Early succession of macrofauna was examined over several years in a created Spartina alterniflora marsh located on the Newport River Estuary, North Carolina, USA. Epifauna and infaunal community structure and composition were compared at 2 elevations in plots planted with S. alterniflora, plots left bare of vegetation and vegetated plots in a nearby natural S, alterniflora marsh. No significant successional differences were observed between vegetated and unvegetated sediments in the created marsh. The earliest stages of colonization involved recruitment by opportunistic estuarine polychaetes: Streblospio benedicti, Capitella spp, and Polydora cornuta. Capitella spp. dominated the macrofauna a month after marsh creation, but thereafter S. benedicti was the most abundant species. During the first few years, the artificial marsh retained early successional characteristics, with S, benedicti, Capitella spp. and turbellarians accounting for 75 to 95% of the total macrofauna. Fiddler crabs were common epifaunal colonists. After 4 yr, species richness increased and dominance by the early colonists diminished. Taxa lacking planktonic larvae and swimming adults were particularly slow to recover in the created marsh, but accounted for over 25% of the infauna by Year 4. Oligochaetes, which comprised over 50% of the fauna in the natural marsh, remained absent or rare in the artificial system throughout the study. Infaunal recovery appears to be more rapid in lower than upper marsh elevations. Although macrofaunal densities and species richness of sediments in the lower created marsh came to resemble those of the natural marsh within 6 mo, species composition and faunal feeding modes did not. These observations suggest there may be significant functional differences between young artificial marshes and older natural marshes. Consideration of the timing of marsh creation, marsh configuration, continuity with natural marshes, seeding of taxa with poor dispersal, and attention to species habitat requirements are recommended to accelerate infaunal colonization of created Spartina marshes.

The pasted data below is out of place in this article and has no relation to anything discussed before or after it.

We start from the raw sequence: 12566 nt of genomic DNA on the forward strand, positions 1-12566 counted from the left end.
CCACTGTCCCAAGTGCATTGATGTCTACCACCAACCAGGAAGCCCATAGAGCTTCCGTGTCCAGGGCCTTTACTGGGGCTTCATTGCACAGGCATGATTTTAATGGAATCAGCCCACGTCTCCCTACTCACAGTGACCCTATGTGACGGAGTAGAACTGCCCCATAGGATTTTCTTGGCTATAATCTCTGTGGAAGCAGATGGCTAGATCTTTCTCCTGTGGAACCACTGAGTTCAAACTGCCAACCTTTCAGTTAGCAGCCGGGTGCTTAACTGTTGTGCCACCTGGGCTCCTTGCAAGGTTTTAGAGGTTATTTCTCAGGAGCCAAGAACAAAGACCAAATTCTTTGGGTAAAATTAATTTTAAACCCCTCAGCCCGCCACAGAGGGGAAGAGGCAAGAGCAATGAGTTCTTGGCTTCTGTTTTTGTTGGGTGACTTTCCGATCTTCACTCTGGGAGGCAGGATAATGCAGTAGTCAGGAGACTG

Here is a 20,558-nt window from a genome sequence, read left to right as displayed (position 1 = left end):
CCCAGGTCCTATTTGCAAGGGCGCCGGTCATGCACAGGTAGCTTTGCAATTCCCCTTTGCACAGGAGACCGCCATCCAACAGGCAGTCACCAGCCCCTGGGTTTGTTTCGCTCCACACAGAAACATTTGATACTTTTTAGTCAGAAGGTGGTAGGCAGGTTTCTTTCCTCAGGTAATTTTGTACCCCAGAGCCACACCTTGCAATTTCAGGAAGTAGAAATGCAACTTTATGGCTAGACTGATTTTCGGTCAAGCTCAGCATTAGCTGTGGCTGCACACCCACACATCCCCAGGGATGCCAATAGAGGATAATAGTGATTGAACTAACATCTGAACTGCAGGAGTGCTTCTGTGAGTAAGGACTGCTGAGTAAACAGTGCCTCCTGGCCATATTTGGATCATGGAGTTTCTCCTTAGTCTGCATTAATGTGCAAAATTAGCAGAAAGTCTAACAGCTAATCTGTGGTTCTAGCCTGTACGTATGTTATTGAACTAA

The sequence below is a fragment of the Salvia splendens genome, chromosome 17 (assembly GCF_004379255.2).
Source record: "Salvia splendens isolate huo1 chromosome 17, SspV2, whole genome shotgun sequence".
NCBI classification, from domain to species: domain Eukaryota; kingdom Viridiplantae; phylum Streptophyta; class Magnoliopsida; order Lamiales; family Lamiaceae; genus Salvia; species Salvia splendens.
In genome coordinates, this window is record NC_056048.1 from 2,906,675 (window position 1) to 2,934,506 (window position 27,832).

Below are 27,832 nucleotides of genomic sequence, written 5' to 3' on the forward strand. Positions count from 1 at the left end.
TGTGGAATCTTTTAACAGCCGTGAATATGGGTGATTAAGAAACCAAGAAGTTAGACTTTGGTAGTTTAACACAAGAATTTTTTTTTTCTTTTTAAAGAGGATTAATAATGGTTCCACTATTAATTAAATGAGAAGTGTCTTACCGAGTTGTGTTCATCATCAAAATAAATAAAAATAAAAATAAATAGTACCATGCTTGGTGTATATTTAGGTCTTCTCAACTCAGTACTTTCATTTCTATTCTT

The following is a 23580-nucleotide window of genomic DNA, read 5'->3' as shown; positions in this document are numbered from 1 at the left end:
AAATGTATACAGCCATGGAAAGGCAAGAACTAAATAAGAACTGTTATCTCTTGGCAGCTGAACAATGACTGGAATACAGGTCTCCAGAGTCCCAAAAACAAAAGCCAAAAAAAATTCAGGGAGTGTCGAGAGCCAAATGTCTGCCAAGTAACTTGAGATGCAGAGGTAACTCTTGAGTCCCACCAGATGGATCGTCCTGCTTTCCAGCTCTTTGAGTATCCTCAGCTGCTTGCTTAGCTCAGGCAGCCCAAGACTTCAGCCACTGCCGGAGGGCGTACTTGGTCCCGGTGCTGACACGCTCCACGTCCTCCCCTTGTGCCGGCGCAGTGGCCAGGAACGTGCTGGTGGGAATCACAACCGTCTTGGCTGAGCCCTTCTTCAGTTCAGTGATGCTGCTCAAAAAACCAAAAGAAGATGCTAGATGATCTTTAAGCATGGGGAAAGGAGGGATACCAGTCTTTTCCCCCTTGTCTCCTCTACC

Levin, LA, McCann LD, Thomas CL.  1991.  The ecology of polychaetes on deep seamounts in the eastern Pacific Ocean. Ophelia. :467-476. AbstractWebsite